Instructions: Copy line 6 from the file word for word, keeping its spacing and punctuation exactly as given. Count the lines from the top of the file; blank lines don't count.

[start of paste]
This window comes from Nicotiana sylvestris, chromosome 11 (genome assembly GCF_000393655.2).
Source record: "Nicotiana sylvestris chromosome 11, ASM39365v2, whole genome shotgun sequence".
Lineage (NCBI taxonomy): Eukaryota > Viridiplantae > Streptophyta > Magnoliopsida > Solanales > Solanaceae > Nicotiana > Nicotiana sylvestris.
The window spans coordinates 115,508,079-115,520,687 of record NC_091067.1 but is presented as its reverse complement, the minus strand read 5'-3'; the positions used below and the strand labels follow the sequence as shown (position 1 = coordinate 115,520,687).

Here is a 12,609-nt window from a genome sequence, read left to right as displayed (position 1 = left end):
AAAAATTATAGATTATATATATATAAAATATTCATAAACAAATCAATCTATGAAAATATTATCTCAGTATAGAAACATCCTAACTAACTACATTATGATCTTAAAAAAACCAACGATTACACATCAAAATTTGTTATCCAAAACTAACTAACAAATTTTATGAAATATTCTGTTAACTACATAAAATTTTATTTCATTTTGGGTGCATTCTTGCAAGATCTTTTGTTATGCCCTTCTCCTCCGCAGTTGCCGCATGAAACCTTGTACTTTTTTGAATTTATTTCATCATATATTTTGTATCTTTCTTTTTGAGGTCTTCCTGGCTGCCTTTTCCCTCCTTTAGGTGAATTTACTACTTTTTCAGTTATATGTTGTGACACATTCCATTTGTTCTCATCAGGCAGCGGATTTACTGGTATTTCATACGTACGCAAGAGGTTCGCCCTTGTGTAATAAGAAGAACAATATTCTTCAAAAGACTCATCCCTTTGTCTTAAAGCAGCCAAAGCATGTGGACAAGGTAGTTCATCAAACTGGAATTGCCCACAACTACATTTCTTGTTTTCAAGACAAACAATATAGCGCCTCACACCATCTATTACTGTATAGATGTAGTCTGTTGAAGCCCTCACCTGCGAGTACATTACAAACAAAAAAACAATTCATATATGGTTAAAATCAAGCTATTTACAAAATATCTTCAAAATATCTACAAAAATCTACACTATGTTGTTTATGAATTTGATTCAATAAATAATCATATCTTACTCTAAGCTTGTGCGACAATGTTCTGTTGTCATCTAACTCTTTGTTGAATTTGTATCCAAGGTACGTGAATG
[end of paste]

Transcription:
AAAAATTATAGATTATATATATATAAAATATTCATAAACAAATCAATCTATGAAAATATTATCTCAGTATAGAAACATCCTAACTAACTACATTATGATCTTAAAAAAACCAACGATTACACATCAAAATTTGTTATCCAAAACTAACTAACAAATTTTATGAAATATTCTGTTAACTACATAAAATTTTATTTCATTTTGGGTGCATTCTTGCAAGATCTTTTGTTATGCCCTTCTCCTCCGCAGTTGCCGCATGAAACCTTGTACTTTTTTGAATTTATTTCATCATATATTTTGTATCTTTCTTTTTGAGGTCTTCCTGGCTGCCTTTTCCCTCCTTTAGGTGAATTTACTACTTTTTCAGTTATATGTTGTGACACATTCCATTTGTTCTCATCAGGCAGCGGATTTACTGGTATTTCATACGTACGCAAGAGGTTCGCCCTTGTGTAATAAGAAGAACAATATTCTTCAAAAGACTCATCCCTTTGTCTTAAAGCAGCCAAAGCATGTGGACAAGGTAGTTCATCAAACTGGAATTGCCCACAACTACATTTCTTGTTTTCAAGACAAACAATATAGCGCCTCACACCATCTATTACTGTATAGATGTAGTCTGTTGAAGCCCTCACCTGCGAGTACATTACAAACAAAAAAACAATTCATATATGGTTAAAATCAAGCTATTTACAAAATATCTTCAAAATATCTACAAAAATCTACACTATGTTGTTTATGAATTTGATTCAATAAATAATCATATCTTACTCTAAGCTTGTGCGACAATGTTCTGTTGTCATCTAACTCTTTGTTGAATTTGTATCCAAGGTACGTGAATG